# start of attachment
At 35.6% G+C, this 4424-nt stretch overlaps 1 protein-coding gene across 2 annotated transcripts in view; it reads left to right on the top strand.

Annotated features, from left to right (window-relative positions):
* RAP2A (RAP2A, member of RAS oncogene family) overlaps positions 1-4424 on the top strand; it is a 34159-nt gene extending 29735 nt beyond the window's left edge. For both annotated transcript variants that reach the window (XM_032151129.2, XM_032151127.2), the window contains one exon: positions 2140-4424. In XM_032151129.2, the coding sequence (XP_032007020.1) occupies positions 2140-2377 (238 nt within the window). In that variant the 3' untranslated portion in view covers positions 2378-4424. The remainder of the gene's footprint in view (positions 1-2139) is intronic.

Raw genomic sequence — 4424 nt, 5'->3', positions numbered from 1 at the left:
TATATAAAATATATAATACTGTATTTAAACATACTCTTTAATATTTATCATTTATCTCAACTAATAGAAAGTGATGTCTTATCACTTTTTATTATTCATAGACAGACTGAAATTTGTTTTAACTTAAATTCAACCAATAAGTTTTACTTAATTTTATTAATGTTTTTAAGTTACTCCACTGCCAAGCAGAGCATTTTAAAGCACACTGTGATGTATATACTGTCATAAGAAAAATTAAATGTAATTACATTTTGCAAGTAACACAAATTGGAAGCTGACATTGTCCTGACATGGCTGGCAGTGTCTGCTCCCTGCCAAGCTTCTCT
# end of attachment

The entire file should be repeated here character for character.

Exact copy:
At 35.6% G+C, this 4424-nt stretch overlaps 1 protein-coding gene across 2 annotated transcripts in view; it reads left to right on the top strand.

Annotated features, from left to right (window-relative positions):
* RAP2A (RAP2A, member of RAS oncogene family) overlaps positions 1-4424 on the top strand; it is a 34159-nt gene extending 29735 nt beyond the window's left edge. For both annotated transcript variants that reach the window (XM_032151129.2, XM_032151127.2), the window contains one exon: positions 2140-4424. In XM_032151129.2, the coding sequence (XP_032007020.1) occupies positions 2140-2377 (238 nt within the window). In that variant the 3' untranslated portion in view covers positions 2378-4424. The remainder of the gene's footprint in view (positions 1-2139) is intronic.

Raw genomic sequence — 4424 nt, 5'->3', positions numbered from 1 at the left:
TATATAAAATATATAATACTGTATTTAAACATACTCTTTAATATTTATCATTTATCTCAACTAATAGAAAGTGATGTCTTATCACTTTTTATTATTCATAGACAGACTGAAATTTGTTTTAACTTAAATTCAACCAATAAGTTTTACTTAATTTTATTAATGTTTTTAAGTTACTCCACTGCCAAGCAGAGCATTTTAAAGCACACTGTGATGTATATACTGTCATAAGAAAAATTAAATGTAATTACATTTTGCAAGTAACACAAATTGGAAGCTGACATTGTCCTGACATGGCTGGCAGTGTCTGCTCCCTGCCAAGCTTCTCT